Career & Leadership Coach, Senior Consultant
5 Key Skills to Master in Tough Times
As companies prepare for a possible recession, one question persists among many workers: how to stand apart in the face of cutbacks? Experts say it’s mostly a matter of developing some key skills.
Indeed, many companies report they’re experiencing a significant change in the workforce skills that their organization needs for its growth. According to a recent study, 87% of leaders say their organization is either experiencing skills gaps now or anticipates them within the next few years.
“With the looming recession, it can’t hurt to beef up your skills, because it helps you to be more attractive as someone to retain or hire,” says Korn Ferry Advance coach Tiffinee Swanson. Here are five in-demand skills to master now.
The ability to master digital communications—to use digital networks to access and manage information—has become more critical in the workplace. “The mastery of video communications will take on increased importance to career advancement because virtual work will only increase,” says Korn Ferry Advance coach Valerie Olson.
Consider mastering the advanced functions of video communication tools such as Zoom or Teams, says Korn Ferry Advance coach Rasha Accad. These tools can enable teams to be efficient by automatically scheduling and transcribing meetings, she says.
Most employees don’t understand financial jargon and can’t decipher a balance sheet. Being financially fluent will give you insights into your company and how to help it be profitable. “Being able to understand financial terms will enable you to steer your work in a way that contributes to the business’s bottom line and success,” Accad says.
Companies collect a lot of data, but they often don’t know what to do with it. Become the employee who can present data so that non-technical audiences can understand it. Provide suggestions on how to use the data to improve the business’s bottom line, Swanson says.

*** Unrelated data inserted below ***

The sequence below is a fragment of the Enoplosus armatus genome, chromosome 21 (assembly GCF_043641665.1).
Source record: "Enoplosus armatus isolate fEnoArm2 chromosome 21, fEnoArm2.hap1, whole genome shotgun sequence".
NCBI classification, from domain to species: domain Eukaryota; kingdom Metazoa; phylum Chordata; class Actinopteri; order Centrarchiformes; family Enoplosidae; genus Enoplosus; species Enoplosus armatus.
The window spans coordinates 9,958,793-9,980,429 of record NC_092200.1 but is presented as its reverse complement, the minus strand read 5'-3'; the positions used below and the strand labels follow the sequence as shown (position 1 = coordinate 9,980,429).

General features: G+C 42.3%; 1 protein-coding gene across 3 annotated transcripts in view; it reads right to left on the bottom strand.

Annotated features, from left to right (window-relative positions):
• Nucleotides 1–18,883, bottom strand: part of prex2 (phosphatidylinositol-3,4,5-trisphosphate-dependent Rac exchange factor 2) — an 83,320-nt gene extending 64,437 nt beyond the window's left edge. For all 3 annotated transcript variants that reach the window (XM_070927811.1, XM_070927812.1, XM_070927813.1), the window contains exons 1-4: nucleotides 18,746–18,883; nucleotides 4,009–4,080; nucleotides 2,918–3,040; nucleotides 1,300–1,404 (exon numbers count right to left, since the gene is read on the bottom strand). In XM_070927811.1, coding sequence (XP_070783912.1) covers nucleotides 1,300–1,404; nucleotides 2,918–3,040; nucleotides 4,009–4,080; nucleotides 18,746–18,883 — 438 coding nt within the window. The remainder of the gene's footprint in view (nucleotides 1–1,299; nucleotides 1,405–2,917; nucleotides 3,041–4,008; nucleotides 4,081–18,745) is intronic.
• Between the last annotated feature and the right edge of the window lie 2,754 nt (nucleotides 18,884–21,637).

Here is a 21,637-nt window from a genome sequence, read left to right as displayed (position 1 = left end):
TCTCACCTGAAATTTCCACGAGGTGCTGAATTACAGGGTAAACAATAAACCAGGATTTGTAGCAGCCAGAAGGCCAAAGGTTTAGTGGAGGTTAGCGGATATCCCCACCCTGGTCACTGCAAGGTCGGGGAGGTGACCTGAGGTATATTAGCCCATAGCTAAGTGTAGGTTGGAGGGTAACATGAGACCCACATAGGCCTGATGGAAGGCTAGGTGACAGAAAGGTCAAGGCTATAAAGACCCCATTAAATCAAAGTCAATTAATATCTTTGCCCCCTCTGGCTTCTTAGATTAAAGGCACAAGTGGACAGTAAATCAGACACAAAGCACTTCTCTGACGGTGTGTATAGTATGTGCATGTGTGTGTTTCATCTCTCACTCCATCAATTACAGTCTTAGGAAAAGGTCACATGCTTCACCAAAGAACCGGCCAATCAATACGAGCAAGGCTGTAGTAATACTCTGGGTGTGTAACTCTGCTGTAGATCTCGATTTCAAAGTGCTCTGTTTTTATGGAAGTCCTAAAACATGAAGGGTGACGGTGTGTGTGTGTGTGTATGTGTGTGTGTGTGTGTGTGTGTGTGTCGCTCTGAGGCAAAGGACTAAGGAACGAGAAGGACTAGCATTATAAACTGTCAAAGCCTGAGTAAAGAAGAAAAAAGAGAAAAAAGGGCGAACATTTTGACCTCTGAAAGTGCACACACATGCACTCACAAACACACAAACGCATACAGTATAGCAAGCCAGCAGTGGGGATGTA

As we enter a time of workforce transformation, employees need to be flexible and adaptable, says Mark Royal, senior client partner for Korn Ferry Advisory. Some business leaders value agility and curiosity more than a degree from a top university or work experience at a well-known company, he says. Organizations are looking to hire people who enjoy tackling complex challenges and embracing change. They want to hire employees who have a history of overcoming obstacles and delivering results, and who are adept at navigating interpersonal situations, he says.
Ability to be a multiplier
Companies are also looking to hire people that can use their intelligence to amplify the capabilities of those around them. “The world is changing so quickly that it’s not possible to be an expert anymore, because no one person can know everything anymore,” Swanson says. Instead, employers are looking for employees who can empower their colleagues and bring out the best in them, she says.
While it’s tempting to try to develop a new skill during tough economic times, Olson says, it’s important to have an affinity for that skill before you spend time mastering it. “Make sure you are drawn to an activity, have interest in learning it, and most importantly, would enjoy doing it on a daily basis,” she says.